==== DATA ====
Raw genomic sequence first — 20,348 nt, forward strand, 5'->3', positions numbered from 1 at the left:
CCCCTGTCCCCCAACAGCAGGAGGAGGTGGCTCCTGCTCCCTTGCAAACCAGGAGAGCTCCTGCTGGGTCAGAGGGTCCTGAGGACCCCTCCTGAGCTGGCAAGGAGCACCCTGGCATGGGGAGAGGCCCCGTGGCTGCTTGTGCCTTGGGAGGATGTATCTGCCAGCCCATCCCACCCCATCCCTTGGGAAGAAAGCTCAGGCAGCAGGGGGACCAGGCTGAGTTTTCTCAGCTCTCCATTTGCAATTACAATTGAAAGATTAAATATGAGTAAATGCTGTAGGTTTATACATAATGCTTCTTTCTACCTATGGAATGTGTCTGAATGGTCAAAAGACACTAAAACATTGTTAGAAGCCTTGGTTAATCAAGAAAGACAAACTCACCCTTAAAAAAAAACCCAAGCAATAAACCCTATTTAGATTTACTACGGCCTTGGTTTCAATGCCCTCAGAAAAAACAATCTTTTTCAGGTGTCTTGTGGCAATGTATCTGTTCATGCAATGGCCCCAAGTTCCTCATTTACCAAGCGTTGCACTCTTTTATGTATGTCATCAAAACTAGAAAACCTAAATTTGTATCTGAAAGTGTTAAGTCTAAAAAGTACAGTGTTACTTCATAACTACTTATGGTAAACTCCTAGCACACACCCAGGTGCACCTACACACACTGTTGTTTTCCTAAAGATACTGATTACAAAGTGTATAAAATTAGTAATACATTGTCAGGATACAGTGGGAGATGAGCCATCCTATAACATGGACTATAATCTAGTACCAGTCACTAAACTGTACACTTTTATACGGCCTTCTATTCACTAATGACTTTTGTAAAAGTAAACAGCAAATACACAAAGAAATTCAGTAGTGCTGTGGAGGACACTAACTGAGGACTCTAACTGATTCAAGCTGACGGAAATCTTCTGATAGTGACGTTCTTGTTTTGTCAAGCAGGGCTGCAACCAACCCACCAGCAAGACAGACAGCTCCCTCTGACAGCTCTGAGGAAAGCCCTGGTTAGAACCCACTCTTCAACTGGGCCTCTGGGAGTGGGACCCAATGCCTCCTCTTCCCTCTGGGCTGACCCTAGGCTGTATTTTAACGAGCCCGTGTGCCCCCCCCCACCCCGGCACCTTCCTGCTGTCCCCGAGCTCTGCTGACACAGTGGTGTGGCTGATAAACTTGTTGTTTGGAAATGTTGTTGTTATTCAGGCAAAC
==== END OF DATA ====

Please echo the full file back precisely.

Raw genomic sequence first — 20,348 nt, forward strand, 5'->3', positions numbered from 1 at the left:
CCCCTGTCCCCCAACAGCAGGAGGAGGTGGCTCCTGCTCCCTTGCAAACCAGGAGAGCTCCTGCTGGGTCAGAGGGTCCTGAGGACCCCTCCTGAGCTGGCAAGGAGCACCCTGGCATGGGGAGAGGCCCCGTGGCTGCTTGTGCCTTGGGAGGATGTATCTGCCAGCCCATCCCACCCCATCCCTTGGGAAGAAAGCTCAGGCAGCAGGGGGACCAGGCTGAGTTTTCTCAGCTCTCCATTTGCAATTACAATTGAAAGATTAAATATGAGTAAATGCTGTAGGTTTATACATAATGCTTCTTTCTACCTATGGAATGTGTCTGAATGGTCAAAAGACACTAAAACATTGTTAGAAGCCTTGGTTAATCAAGAAAGACAAACTCACCCTTAAAAAAAAACCCAAGCAATAAACCCTATTTAGATTTACTACGGCCTTGGTTTCAATGCCCTCAGAAAAAACAATCTTTTTCAGGTGTCTTGTGGCAATGTATCTGTTCATGCAATGGCCCCAAGTTCCTCATTTACCAAGCGTTGCACTCTTTTATGTATGTCATCAAAACTAGAAAACCTAAATTTGTATCTGAAAGTGTTAAGTCTAAAAAGTACAGTGTTACTTCATAACTACTTATGGTAAACTCCTAGCACACACCCAGGTGCACCTACACACACTGTTGTTTTCCTAAAGATACTGATTACAAAGTGTATAAAATTAGTAATACATTGTCAGGATACAGTGGGAGATGAGCCATCCTATAACATGGACTATAATCTAGTACCAGTCACTAAACTGTACACTTTTATACGGCCTTCTATTCACTAATGACTTTTGTAAAAGTAAACAGCAAATACACAAAGAAATTCAGTAGTGCTGTGGAGGACACTAACTGAGGACTCTAACTGATTCAAGCTGACGGAAATCTTCTGATAGTGACGTTCTTGTTTTGTCAAGCAGGGCTGCAACCAACCCACCAGCAAGACAGACAGCTCCCTCTGACAGCTCTGAGGAAAGCCCTGGTTAGAACCCACTCTTCAACTGGGCCTCTGGGAGTGGGACCCAATGCCTCCTCTTCCCTCTGGGCTGACCCTAGGCTGTATTTTAACGAGCCCGTGTGCCCCCCCCCACCCCGGCACCTTCCTGCTGTCCCCGAGCTCTGCTGACACAGTGGTGTGGCTGATAAACTTGTTGTTTGGAAATGTTGTTGTTATTCAGGCAAAC